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Moʻolelo (Stories)

Queen Emma’s Cottage in Lāwa‘i Valley

Category: Kauaʻi History
Theme: Engineering
Author: Hank Soboleski
From: Lāwaʻi

This article describes how Hanalei-raised George Norton Wilcox, who led Grove Farm from 1864 until he died in 1933, helped to irrigate Queen Emma’s home at Mauna Kilohana. It was originally published in the Monday, October 7, 2019 issue of The Garden Island. Longtime Kaua‘i resident Hank Soboleski shared the island’s history with the newspaper, which can be found here and here.

During Queen Emma’s sojourn on Kaua‘i during December 1870 through April 1871, she resided at Mauna Kilohana, which was located within the 4,200-acre ahupuaʻa of Lāwa‘i deeded to her by her aunt Hikoni.

Emma’s home at Mauna Kilohana was a frame house with a thatched roof situated atop the bluff on the Koloa side of Lāwa‘i Valley, overlooking Lāwa‘i Bay.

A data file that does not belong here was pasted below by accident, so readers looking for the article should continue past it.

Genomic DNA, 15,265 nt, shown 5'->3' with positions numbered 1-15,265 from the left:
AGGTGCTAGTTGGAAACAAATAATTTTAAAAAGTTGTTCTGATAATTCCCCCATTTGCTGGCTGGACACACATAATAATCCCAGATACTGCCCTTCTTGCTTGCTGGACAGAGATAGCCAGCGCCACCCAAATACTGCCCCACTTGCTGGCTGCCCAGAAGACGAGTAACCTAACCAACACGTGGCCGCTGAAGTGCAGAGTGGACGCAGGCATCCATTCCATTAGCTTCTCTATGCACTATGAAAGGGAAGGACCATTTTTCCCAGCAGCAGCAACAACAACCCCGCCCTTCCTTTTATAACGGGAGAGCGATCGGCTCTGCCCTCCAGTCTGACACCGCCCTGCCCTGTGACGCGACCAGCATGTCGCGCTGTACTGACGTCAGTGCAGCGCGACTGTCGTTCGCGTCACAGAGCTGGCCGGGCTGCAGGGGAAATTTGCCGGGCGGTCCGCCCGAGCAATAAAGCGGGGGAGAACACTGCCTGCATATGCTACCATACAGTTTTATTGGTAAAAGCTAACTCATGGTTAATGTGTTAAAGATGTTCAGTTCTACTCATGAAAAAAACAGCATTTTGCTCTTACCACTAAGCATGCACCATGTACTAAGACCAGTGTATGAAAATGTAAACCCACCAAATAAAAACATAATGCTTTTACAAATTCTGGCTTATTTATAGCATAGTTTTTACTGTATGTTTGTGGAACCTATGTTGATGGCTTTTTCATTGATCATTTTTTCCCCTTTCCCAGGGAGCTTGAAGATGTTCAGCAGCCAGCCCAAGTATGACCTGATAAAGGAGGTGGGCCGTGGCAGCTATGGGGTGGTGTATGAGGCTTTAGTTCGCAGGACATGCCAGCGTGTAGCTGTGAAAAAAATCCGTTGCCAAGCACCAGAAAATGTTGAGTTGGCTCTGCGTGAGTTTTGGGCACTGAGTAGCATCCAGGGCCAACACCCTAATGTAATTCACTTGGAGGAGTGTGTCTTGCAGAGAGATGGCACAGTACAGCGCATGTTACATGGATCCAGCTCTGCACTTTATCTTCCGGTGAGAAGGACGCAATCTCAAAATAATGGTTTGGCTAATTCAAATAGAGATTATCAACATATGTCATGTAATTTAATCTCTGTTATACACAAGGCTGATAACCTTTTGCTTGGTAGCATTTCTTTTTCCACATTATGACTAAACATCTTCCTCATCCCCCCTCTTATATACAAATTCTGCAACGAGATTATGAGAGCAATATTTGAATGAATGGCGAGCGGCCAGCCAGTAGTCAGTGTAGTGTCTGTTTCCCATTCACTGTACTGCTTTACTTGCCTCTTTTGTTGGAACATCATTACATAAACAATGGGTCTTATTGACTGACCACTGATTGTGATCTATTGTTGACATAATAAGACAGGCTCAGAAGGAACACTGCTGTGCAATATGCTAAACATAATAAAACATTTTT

During her stay at Mauna Kilohana, Queen Emma asked William O. Smith and George Norton Wilcox to construct a water ditch to transform its arid pastureland into a garden, and the trio then located an upland water source on horseback.

Smith and Wilcox engineered the ditch, and men hired to build it were supplied with tools, blasting powder, and plenty of beer to ‘warm the men and make the work go faster,’ according to Emma.

By March 11, 1871, water reached her house at Mauna Kilohana.

Later in 1871, Emma leased her Lāwa‘i land to Duncan McBryde. In 1886, the year following her death, Duncan McBryde’s wife, Elizabeth McBryde, purchased the ahupuaʻa of Lāwa‘i for $5,000 at an auction held to pay off the queen’s debts.

Their son, Alexander McBryde, was granted the lower lands of Lāwa‘i in 1899.

And, in the early 1900s, with sugarcane about to be planted at Mauna Kilohana, Alexander McBryde cut Emma’s house into sections, had it carefully lowered over the pali onto the valley floor, where it became known as Queen Emma’s Cottage, and lived in it for a time.

When wealthy philanthropist Robert Allerton bought the lower part of Lāwa‘i in 1938, he preserved the cottage.

Queen Emma’s Cottage is now part of the National Tropical Botanical Garden.